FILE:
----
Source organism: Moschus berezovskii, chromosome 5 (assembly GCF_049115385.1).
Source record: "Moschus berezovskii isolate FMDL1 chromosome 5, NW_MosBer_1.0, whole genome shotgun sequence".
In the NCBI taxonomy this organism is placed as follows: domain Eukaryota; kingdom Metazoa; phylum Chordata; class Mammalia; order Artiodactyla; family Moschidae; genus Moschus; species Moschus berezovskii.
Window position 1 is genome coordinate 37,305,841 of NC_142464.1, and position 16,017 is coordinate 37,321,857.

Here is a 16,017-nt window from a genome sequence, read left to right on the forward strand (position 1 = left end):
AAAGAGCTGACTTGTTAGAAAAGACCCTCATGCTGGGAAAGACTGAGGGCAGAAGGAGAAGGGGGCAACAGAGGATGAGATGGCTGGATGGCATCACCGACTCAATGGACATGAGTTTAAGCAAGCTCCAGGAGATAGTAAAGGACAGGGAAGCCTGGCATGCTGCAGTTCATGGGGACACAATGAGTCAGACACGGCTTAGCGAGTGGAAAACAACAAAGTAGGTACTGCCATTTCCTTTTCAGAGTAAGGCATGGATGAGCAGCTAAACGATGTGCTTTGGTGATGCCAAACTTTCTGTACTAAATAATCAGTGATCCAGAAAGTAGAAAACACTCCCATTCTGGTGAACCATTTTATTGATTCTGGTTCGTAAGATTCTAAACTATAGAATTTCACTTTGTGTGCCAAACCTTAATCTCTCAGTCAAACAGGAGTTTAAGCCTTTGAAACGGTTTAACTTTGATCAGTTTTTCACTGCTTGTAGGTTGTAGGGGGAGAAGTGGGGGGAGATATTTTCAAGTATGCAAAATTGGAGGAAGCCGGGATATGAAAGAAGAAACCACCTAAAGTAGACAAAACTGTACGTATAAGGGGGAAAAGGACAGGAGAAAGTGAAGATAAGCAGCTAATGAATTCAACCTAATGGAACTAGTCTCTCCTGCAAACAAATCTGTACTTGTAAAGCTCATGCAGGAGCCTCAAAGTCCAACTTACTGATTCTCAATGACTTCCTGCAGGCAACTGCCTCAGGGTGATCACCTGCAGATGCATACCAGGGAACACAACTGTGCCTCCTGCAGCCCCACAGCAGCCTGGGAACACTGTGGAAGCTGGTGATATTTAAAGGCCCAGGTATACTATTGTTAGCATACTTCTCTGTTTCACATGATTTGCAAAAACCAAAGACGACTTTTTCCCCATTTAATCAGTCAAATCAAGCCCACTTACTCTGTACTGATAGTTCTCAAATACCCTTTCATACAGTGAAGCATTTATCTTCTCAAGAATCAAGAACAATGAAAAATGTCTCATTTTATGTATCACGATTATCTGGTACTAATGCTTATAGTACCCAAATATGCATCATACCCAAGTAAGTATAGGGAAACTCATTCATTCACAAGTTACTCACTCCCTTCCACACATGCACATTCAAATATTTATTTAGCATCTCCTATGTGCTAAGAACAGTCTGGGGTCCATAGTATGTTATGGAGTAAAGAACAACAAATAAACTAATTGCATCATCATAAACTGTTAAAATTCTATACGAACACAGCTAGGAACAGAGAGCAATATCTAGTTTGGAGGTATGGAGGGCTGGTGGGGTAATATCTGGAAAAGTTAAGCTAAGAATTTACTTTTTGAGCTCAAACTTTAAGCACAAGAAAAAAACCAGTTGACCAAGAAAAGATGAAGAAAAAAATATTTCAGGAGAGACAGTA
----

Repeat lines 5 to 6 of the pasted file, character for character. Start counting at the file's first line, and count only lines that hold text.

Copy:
Here is a 16,017-nt window from a genome sequence, read left to right on the forward strand (position 1 = left end):
AAAGAGCTGACTTGTTAGAAAAGACCCTCATGCTGGGAAAGACTGAGGGCAGAAGGAGAAGGGGGCAACAGAGGATGAGATGGCTGGATGGCATCACCGACTCAATGGACATGAGTTTAAGCAAGCTCCAGGAGATAGTAAAGGACAGGGAAGCCTGGCATGCTGCAGTTCATGGGGACACAATGAGTCAGACACGGCTTAGCGAGTGGAAAACAACAAAGTAGGTACTGCCATTTCCTTTTCAGAGTAAGGCATGGATGAGCAGCTAAACGATGTGCTTTGGTGATGCCAAACTTTCTGTACTAAATAATCAGTGATCCAGAAAGTAGAAAACACTCCCATTCTGGTGAACCATTTTATTGATTCTGGTTCGTAAGATTCTAAACTATAGAATTTCACTTTGTGTGCCAAACCTTAATCTCTCAGTCAAACAGGAGTTTAAGCCTTTGAAACGGTTTAACTTTGATCAGTTTTTCACTGCTTGTAGGTTGTAGGGGGAGAAGTGGGGGGAGATATTTTCAAGTATGCAAAATTGGAGGAAGCCGGGATATGAAAGAAGAAACCACCTAAAGTAGACAAAACTGTACGTATAAGGGGGAAAAGGACAGGAGAAAGTGAAGATAAGCAGCTAATGAATTCAACCTAATGGAACTAGTCTCTCCTGCAAACAAATCTGTACTTGTAAAGCTCATGCAGGAGCCTCAAAGTCCAACTTACTGATTCTCAATGACTTCCTGCAGGCAACTGCCTCAGGGTGATCACCTGCAGATGCATACCAGGGAACACAACTGTGCCTCCTGCAGCCCCACAGCAGCCTGGGAACACTGTGGAAGCTGGTGATATTTAAAGGCCCAGGTATACTATTGTTAGCATACTTCTCTGTTTCACATGATTTGCAAAAACCAAAGACGACTTTTTCCCCATTTAATCAGTCAAATCAAGCCCACTTACTCTGTACTGATAGTTCTCAAATACCCTTTCATACAGTGAAGCATTTATCTTCTCAAGAATCAAGAACAATGAAAAATGTCTCATTTTATGTATCACGATTATCTGGTACTAATGCTTATAGTACCCAAATATGCATCATACCCAAGTAAGTATAGGGAAACTCATTCATTCACAAGTTACTCACTCCCTTCCACACATGCACATTCAAATATTTATTTAGCATCTCCTATGTGCTAAGAACAGTCTGGGGTCCATAGTATGTTATGGAGTAAAGAACAACAAATAAACTAATTGCATCATCATAAACTGTTAAAATTCTATACGAACACAGCTAGGAACAGAGAGCAATATCTAGTTTGGAGGTATGGAGGGCTGGTGGGGTAATATCTGGAAAAGTTAAGCTAAGAATTTACTTTTTGAGCTCAAACTTTAAGCACAAGAAAAAAACCAGTTGACCAAGAAAAGATGAAGAAAAAAATATTTCAGGAGAGACAGTA